Fingerprint, iris, voice, face and even gait recognition – biometrics covers “all computer technology used to identify individuals based on their physical, biological or behavioral characteristics1 ”.

The use of fingerprints as a means of authentication dates from the end of the 19th century and a new direction with the digitization of society in the 1990s. Since the 2000s, numerous identity documents have become biometric, for example passports, and they increasingly contain data relating to civil status, a digital photo and, in some cases, fingerprints. 

Biometrics to secure our everyday life

As a result of the roll-out of smartphones around the world and the deployment of increasingly powerful sensors, biometric authentication is now emerging from the Sovereign shadow and becoming part of normal everyday life. One of the promises of biometrics is that it allows everyone to identify and authenticate themselves rapidly and reliably using their unique biological data, in order to replace the daily use of PIN codes, security codes and passwords.

Presented as a link between our physical identity and our digital identity, biometrics is part of society’s increasing digitization, implying a growing need for security, particularly with the development of the Internet of Things and the multiple interactions between humans and connected objects. Using their fingerprints, iris, voice or face, users can already cross borders and will soon be able to access their cars.

From authentication to payment: biometrics replaces PIN codes

Biometrics can also be used to secure payments. The Apple Pay contactless payment system, for example, is built on NFC (Near Field Communication) contactless communication technologies combined with the capture of fingerprints to authenticate consumers. At the opening speech at CeBIT, Jack Ma, Executive Chairman of leading Chinese e-commerce firm Alibaba, demonstrated payment via “selfie”, based on face recognition. Microsoft and Samsung are also introducing iris sensors to unlock a smartphone by simply looking into the camera. Finally, the latest generation card from OT, F-Code, replaces the PIN code with the cardholder’s fingerprint, thanks to a reader incorporated into the thickness of a classic payment card. Biometrics, whose use is currently subject to regulations, could also be used when strong authentication is required, for example when making payments online. The more critical the transaction to be carried out, the greater the need to secure it by authenticating ourselves. Biometrics provides a response to this challenge, while offering increased ease of use.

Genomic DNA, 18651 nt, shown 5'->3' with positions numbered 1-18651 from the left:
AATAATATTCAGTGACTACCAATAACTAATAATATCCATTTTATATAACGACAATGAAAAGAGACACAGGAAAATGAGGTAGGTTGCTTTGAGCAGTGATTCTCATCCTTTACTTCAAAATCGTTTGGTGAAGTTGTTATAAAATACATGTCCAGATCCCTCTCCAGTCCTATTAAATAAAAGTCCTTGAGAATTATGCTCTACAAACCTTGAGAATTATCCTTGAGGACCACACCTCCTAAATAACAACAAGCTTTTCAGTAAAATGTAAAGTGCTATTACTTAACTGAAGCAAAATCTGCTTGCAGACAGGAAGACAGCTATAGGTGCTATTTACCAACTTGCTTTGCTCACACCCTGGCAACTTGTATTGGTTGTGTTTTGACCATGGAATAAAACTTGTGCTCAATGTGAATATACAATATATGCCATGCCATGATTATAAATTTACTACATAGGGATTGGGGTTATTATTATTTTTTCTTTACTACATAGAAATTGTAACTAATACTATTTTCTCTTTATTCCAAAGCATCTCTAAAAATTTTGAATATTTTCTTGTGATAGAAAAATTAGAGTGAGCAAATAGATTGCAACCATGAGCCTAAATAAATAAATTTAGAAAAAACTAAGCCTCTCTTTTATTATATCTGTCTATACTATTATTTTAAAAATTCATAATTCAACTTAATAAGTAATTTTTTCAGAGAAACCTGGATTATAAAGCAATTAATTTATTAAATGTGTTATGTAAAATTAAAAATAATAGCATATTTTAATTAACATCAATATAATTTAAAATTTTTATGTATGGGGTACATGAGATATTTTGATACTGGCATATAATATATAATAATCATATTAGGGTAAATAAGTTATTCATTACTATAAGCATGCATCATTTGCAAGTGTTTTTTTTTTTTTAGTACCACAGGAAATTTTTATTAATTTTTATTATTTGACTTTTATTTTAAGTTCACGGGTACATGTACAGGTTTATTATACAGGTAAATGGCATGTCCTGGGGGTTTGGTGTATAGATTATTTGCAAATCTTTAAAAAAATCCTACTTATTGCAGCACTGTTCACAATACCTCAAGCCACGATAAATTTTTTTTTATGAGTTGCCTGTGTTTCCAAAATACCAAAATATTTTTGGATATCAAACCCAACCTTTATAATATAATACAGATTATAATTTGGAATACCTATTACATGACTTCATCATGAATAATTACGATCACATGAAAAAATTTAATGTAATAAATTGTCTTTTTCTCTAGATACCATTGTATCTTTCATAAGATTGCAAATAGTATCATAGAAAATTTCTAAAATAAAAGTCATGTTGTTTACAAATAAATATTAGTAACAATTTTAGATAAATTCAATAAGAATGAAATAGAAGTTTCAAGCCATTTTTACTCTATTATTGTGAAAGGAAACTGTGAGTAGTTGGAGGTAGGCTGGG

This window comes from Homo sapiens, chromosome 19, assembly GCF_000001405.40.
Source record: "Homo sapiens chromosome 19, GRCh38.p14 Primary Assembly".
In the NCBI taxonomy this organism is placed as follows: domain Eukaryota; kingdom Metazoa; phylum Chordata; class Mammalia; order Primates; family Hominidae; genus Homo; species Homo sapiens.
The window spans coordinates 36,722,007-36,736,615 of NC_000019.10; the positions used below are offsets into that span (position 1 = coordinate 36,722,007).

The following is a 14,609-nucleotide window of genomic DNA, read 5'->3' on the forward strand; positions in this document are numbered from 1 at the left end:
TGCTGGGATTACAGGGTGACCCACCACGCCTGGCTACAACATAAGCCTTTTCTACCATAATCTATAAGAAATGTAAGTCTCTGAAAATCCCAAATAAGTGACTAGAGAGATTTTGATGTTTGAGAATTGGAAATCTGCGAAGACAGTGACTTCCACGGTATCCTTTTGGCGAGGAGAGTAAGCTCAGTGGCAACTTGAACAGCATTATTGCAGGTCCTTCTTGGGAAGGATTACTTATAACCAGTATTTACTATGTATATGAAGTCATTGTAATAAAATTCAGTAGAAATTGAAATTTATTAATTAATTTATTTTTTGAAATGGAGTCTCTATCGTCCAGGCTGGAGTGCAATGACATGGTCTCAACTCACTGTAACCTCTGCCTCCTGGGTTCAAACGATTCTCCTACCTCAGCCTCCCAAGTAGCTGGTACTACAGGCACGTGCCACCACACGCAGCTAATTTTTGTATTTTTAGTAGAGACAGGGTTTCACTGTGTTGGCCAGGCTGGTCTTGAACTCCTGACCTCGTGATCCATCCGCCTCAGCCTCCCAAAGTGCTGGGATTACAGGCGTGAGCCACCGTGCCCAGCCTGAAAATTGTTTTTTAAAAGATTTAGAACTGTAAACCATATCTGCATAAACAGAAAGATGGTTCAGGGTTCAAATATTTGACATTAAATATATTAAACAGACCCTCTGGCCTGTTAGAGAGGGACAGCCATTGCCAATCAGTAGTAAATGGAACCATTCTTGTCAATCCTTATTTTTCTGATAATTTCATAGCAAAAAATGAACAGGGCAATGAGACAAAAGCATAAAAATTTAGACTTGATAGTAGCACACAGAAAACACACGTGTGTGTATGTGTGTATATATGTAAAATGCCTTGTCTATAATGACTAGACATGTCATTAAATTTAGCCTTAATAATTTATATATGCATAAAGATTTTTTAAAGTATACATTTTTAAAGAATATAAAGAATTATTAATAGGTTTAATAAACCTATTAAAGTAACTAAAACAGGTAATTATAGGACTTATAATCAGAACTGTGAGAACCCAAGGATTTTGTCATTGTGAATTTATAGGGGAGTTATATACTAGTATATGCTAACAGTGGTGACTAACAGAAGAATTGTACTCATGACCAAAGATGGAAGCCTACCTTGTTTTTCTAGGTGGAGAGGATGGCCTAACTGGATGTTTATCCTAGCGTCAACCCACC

A challenge: protecting biometric data

Several alternatives are available for storing users’ biometric data, either within a central file, or via a secure element embedded in the user’s smartphone. These embedded Secure Elements are like a personal safe, enhancing the security of the user’s biometric data and considered to be tamper-proof. Storing data in the eSE avoids using a central database, a practice which has become highly controversial in recent times. The biometric data therefore remains under the user’s control at all times, a vital prerequisite to ensure widespread adoption of the solution.

Public roll-out of biometrics

According to a study conducted in 2016, 52% of users in the United States and England prefer an alternative method of authentication to traditional passwords and 20% of users prefer biometric authentication. A recent study carried out in seven European countries, involving 14,0002 respondents, indicated that almost two-thirds of consumers would like to use biometrics when making payments and 50% believe that biometrics will make payments faster and easier. Simplicity and security are undoubtedly the two key factors for ensuring the continued spread of biometric authentication.


1 CNIL – French Data Protection Agency

2 European consumers ready to use biometrics for securing payments